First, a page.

An example of the impact of early seminal root access to the fertilizer band is illustrated in Table 1, Two fertilizer band locations were used in no-till spring wheat-winter wheat rotation studies by STEEP researchers Gary Hyde and John Simpson, Washington State University agricultural engineers (Hyde and Simpson 1983). The studies were conducted in a 16-inch precipitation area near St. John, WA, and a 20-inch precipitation area near Pullman, WA. Fertilizer was either banded 2 inches below the seed or between the 16-inch rows 2 inches below seed depth. Placing the fertilizer 2 inches below the seed, where it was immediately available to the seminal roots, resulted in the highest yield. Yields with this treatment were 13 bushels per acre higher in winter wheat and 11 bushels per acre higher in spring wheat, compared to yields from the same rate of fertilizer deep-banded between the 16-inch rows.
Fertilizer can be deep-banded in a separate operation before seeding in minimum or reduced tillage. However, most fertilizer injector equipment has spacings of 12 inches or wider, Depending on drill row spacing, the lateral spread of seminal roots from the seed row may not be wide enough at the early crop stages to allow efficient use of all the fertilizer bands. An example is the deep fertilizer band centered 6 inches between rows (Figs. 4 and 5). This illustrates one possible band location with a 12-inch fertilizer injector spacing and 12-inch drill row spacing.
Fig. 7. Schematic illustration of the effect of fertilizer injector spacing on fertilizer availability to the seminal roots of wheat at the early 1-leaf stage when seed rows and fertilizer bands are parallel.
Combinations of fertilizer injector and drill row spacings could be selected to improve seminal root access to the deep fertilizer bands in minimum tillage. Fig. 7 illustrates the impact of two fertilizer injector spacings when seed rows and fertilizer bands are parallel. With a 7-inch row spacing and a 12-inch fertilizer injector spacing, about 60 percent of the plants are within 3 inches of a fertilizer band, making the fertilizer available to the seminal roots by about the 1-leaf stage. When the fertilizer injector spacing is reduced to 9 inches, the percentage of plants within 3 inches of a fertilizer band is increased to about 80 percent.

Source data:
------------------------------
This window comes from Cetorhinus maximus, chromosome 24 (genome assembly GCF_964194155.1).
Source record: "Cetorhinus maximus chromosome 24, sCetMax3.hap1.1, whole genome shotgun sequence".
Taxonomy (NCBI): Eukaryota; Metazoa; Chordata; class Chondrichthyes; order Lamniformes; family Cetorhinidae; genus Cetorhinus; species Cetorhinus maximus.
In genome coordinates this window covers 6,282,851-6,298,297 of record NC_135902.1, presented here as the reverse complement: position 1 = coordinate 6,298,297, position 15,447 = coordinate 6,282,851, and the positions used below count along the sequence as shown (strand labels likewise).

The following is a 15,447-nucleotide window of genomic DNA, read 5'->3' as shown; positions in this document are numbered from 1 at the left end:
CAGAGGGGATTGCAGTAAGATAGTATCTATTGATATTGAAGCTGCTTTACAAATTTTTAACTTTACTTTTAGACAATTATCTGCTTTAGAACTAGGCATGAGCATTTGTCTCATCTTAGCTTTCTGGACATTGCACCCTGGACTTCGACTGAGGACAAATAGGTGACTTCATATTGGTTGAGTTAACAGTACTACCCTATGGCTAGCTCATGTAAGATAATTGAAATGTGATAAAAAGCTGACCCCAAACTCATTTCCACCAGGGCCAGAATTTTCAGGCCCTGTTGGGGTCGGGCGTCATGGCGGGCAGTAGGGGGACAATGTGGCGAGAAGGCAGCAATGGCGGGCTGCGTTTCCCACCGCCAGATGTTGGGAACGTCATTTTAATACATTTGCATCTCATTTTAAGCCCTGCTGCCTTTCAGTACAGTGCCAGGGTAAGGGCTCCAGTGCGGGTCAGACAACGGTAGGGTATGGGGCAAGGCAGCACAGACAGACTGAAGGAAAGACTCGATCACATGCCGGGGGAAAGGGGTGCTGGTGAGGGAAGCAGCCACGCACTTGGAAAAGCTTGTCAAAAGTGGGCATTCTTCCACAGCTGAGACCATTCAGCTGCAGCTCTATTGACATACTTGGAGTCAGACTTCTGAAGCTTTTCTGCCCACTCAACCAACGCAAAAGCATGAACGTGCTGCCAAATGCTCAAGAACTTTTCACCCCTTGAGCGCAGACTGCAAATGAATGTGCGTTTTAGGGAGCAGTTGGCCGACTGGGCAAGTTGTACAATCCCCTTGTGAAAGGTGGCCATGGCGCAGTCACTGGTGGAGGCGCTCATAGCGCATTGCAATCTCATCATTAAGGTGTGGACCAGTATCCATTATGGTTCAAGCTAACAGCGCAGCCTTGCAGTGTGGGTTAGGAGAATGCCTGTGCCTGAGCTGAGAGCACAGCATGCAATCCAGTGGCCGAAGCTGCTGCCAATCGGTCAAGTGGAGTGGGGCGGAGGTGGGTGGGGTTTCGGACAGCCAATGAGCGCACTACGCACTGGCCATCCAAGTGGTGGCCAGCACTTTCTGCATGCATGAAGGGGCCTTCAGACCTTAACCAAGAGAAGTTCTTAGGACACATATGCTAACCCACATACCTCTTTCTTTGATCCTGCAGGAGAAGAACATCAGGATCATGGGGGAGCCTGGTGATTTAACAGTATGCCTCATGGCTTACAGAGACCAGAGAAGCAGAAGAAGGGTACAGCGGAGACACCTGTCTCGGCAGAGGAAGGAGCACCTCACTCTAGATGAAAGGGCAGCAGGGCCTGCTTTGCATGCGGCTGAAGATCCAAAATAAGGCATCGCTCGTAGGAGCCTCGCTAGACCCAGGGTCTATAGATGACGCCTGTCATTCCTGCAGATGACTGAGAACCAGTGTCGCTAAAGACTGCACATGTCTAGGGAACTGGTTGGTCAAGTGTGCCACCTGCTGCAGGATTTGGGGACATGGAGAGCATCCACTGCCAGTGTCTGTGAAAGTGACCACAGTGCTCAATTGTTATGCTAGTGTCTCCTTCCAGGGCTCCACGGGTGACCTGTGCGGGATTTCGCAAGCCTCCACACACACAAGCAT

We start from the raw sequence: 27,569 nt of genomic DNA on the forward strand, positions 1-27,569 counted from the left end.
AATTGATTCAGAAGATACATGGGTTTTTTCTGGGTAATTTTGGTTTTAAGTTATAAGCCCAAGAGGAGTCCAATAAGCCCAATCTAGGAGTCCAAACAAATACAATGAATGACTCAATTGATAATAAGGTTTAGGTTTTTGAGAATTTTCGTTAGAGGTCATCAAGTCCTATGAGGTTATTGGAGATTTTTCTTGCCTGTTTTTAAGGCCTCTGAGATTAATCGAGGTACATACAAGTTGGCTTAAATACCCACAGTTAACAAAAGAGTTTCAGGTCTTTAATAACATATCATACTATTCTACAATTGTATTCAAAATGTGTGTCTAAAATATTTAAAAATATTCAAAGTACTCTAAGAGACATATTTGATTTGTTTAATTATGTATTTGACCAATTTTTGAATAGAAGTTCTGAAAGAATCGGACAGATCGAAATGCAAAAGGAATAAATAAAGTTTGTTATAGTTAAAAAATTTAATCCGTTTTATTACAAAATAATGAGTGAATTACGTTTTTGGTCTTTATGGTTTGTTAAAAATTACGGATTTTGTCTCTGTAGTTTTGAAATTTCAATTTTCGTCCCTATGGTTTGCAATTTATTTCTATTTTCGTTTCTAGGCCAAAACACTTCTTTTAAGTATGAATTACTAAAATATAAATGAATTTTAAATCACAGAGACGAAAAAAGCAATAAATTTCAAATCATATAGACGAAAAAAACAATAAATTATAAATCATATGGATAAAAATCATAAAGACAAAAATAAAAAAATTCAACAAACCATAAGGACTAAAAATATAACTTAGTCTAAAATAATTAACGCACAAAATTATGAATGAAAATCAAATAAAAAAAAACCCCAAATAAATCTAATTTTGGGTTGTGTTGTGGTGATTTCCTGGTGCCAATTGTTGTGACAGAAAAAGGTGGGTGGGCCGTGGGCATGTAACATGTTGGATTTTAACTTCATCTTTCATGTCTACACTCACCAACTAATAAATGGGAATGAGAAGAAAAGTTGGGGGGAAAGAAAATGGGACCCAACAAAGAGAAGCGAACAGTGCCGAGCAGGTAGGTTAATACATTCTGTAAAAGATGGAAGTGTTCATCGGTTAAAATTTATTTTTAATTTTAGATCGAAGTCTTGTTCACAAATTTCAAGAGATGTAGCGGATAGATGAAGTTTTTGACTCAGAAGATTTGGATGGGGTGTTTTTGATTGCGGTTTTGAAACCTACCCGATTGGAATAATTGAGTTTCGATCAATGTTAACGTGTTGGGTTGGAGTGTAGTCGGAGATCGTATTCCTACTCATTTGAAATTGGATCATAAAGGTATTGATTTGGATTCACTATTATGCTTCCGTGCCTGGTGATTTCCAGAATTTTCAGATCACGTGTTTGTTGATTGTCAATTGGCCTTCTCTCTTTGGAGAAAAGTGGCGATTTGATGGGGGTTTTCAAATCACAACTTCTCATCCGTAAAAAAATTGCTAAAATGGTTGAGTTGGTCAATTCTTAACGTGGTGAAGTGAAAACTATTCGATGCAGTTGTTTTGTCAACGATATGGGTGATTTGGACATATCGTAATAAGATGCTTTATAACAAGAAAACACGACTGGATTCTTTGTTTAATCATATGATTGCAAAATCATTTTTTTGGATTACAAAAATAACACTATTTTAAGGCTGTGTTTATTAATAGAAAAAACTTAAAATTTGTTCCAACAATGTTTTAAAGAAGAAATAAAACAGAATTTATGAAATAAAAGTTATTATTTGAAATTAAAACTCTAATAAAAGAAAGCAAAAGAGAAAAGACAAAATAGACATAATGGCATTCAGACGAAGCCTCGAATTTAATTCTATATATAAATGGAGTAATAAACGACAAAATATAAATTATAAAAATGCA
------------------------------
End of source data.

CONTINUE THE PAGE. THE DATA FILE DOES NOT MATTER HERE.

Besides fertilizer injector spacing, depth of the fertilizer band is also important. The fertilizer band must be placed at least 2 inches below seed depth because of the 30 to 45 degree downward angle of the seminal root pairs.
Additional Placement Considerations
Fertilizer band placement for early access to the seminal root system of cereals is an important part of optimizing production potential and fertilizer use efficiency. Other interacting factors may enhance or overshadow the effect of fertilizer placement, however. These factors include nutrient availability in the soil, nutrient mobility in the soil, precipitation and soil temperature.
Soil Test of Nutrient Availability
A good fertility management program must begin with soil tests to determine fertilizer needs. For example, the highest crop response to deep-banded phosphorus is generally found in soils with a low phosphorus soil test. As soil test levels increase, phosphorus fertilizer use and placement become less critical. A general overview of plant nutrient levels is available in PNW publication 276, Current Nutrient Status of Soils in Idaho, Oregon and Washington.
Soil tests can also indicate the potential availability of fertilizer nutrients. If the soil pH is 7.5 or higher, for example, increasing amounts of phosphorus fertilizer can become immobilized by the free lime (calcium carbonate) in the s6il. At pH levels below 6.0, immobilization by iron and aluminum can increase. Concentrating the phosphorus in a band, particularly in combination with nitrogen, helps reduce soil tie-up and maintain availability of the phosphorus to the crop.
Nutrient Mobility and Precipitation Level